The findings, published in JNCI Cancer Spectrum, showed that after the six weeks, relaxing acupressure was significantly more effective at improving depressive symptoms and sleep than stimulating acupressure or standard care. (Shutterstock/SeeSaw GmbH)
New US research has found that at-home acupressure could help women relieve some of the side effects of breast cancer treatment.
Carried out by researchers from the University of Michigan Rogel Cancer Center, the new study looked at the effect of acupressure on symptoms experienced by breast cancer survivors after treatment has ended, including chronic pain, anxiety, depression and poor sleep, which all commonly also accompany fatigue.
Acupressure is derived from traditional Chinese medicine and involves applying pressure with fingers, thumbs or a device to specific points on the body. Two types of acupressure were included in the new research, which target different points on the body to produce different effects: relaxing acupressure, which is traditionally used to treat insomnia, and stimulating acupressure, used to increase energy.
The researchers recruited 288 patients who reported symptoms in addition to fatigue, and asked them to report weekly about their fatigue, sleep quality, depressive symptoms, anxiety and pain.
The women were also randomised to one of two types of acupressure, which included being taught how to find and stimulate the acupressure points so that they could perform it at home once per day for six weeks, or to usual care in which they received sleep-management techniques.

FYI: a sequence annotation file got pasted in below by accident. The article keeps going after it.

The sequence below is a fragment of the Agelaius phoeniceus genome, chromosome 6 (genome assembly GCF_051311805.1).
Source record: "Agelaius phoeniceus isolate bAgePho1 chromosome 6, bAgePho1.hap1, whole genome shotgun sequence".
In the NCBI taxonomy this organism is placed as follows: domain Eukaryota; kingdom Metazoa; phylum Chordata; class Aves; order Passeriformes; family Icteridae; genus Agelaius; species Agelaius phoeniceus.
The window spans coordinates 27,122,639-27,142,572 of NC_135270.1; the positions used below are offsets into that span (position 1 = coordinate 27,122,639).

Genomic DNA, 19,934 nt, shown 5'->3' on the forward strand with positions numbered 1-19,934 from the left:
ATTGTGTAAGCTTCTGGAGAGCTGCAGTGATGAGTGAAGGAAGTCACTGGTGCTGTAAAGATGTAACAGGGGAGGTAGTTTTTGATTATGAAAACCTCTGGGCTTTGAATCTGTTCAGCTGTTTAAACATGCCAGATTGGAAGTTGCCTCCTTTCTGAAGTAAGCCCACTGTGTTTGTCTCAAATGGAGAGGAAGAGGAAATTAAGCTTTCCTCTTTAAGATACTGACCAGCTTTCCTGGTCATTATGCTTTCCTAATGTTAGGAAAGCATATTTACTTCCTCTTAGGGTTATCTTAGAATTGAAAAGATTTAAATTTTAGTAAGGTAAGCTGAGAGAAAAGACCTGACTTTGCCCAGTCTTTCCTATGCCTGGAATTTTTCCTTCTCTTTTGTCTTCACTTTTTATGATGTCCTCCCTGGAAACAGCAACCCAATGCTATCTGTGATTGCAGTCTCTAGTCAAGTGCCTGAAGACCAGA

The findings, published in JNCI Cancer Spectrum, showed that after the six weeks, relaxing acupressure was significantly more effective at improving depressive symptoms and sleep than stimulating acupressure or standard care.
In addition, both types of acupressure were more effective than standard care for improving anxiety, severity of pain and pain interfering with daily life.
“It was actually unusual for a woman to have just fatigue. These long-term side effects are a big problem. For some women, they are significant barriers in their life,” says study author Suzanna M. Zick.
“If you have a person who is fatigued and depressed, it would be the obvious conclusion to use relaxing acupressure. For anxiety or pain, either approach might work,” added Zick.
The researchers also investigated whether improving one symptom might actually help improve other symptoms, finding that improving symptoms of depression improved sleep quality, which accounted for about 20 percent of the improvement in fatigue.
“That means we don't know 80 percent of what's impacting fatigue. Depressive symptoms and sleep quality are a small part, and it makes sense. But clearly, there are other factors,” Zick says.
The researchers also reported back in 2016 that acupressure could help reduce fatigue in breast cancer survivors, although until this study they had not investigated its impact on other side effects.
They added that the new findings show that acupressure may not only be an effective treatment, but also a simple and low-cost one, as it can be done at home fairly easily with minimal negative effects.
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